Eco Innovator November 2011

Government Policy

Clean Energy Future Will Drive Innovation

"The 19 Bills comprising the Clean Energy legislation and the Steel Transformation Plan Bill represent one of the most important environmental and economic reforms in this nation's history," said the minister for Climate Change and Energy Efficiency, Greg Combet.

Mr Combet said passage of the legislation will provide certainty to business and encourage further investment in clean energy and low emissions technologies. "The Government's Clean Energy legislation addresses the science. It will reduce carbon pollution, it will drive investment in clean energy and it will ensure that Australia plays its part internationally," he said.

In giving the John Button Memorial Lecture recently, Mr Combet said "A central challenge is to transform our economy from one that depends on the highest per capita level of greenhouse gas emissions amongst developed economies, to one that can generate energy, develop products and export goods while reducing carbon pollution.

‘Reducing the emissions intensity of our economy is not a transformation to be feared. It is a future that must be embraced for environmental and economic reasons."

On climate science, he quoted the American Association for the Advancement of Science, which represents 18 national scientific and mathematical associations in climate science disciplines. "Observations throughout the world make it clear that climate change is occurring, and rigorous scientific research demonstrates that the greenhouse gases emitted by human activities are the primary driver," it said.

Mr Combet said this is the critical decade to act. "Decisions we make from now to 2020 will determine the severity of climate change which our children and grandchildren will experience."

The Government's Clean Energy Future Plan responds to the science by cutting emissions in the cheapest and most effective way. It will provide a foundation for investment in clean energy, he said.

The Clean Energy Future plan introduces a carbon price, promotes innovation and investment in renewable energy, encourages energy efficiency in homes, offices and factories, and creates opportunities on the land to cut pollution and improve productivity.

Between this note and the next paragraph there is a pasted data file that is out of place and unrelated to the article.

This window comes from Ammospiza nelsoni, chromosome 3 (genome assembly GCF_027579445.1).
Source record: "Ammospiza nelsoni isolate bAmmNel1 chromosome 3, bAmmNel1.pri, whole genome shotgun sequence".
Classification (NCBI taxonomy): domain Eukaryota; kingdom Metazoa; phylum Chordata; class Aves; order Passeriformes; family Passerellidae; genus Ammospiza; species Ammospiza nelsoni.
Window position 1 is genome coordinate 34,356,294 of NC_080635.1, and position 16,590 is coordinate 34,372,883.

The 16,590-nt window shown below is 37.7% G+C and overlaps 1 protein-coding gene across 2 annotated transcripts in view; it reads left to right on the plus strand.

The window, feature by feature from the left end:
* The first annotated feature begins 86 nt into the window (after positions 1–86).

"This is an approach that will provide certainty for investors," he said.

The minister also referred to the Productivity Commission's report, Carbon Emission Policies in Key Economies, which says that emissions trading in Germany had reduced emissions in the electricity sector at a cost of only $20 per tonne where other German polices had cost over $140 for each tonne of pollution reduced.

"The carbon price creates powerful incentives, from producers to end-users, to search out and adopt the cheapest ways of cutting pollution. It will drive a restructuring of our economy, stimulating a move away from highly-polluting technologies and products, toward cleaner technologies and products. And it will do this at the lowest cost," he said.

This will create opportunities for innovators and entrepreneurs. "In the low carbon world of the future, businesses, investors, researchers and innovators who find cleaner and more sustainable ways of doing business will secure a competitive advantage."

"Under the Government's reforms around $100 billion is expected to be invested in clean energy through to 2050."

Treasury modeling shows that as a result of the plan, electricity generation will move away from coal towards cleaner technologies, and by 2050, the renewable energy sector excluding hydro will be 18 times larger than it is today.

The carbon price, together with the Renewable Energy Target will drive around $20 billion in renewable energy investment by 2020.

The minister exampled Carnegie Wave Energy, "which is developing and commercializing wave energy technology to convert the ocean's swell to zero-emission power. Carnegie's technology is different from other wave technologies – its fully submerged units use the power of the ocean's waves to pump water to onshore turbines.

"There are many other companies like this in Australia that are looking for innovative ways to harness the earth's renewable resources for economic gain."

In 1953 Australia invented the first solar water heater, and likewise "Our transition to a clean energy future will be a story of innovation," said Mr Combet.






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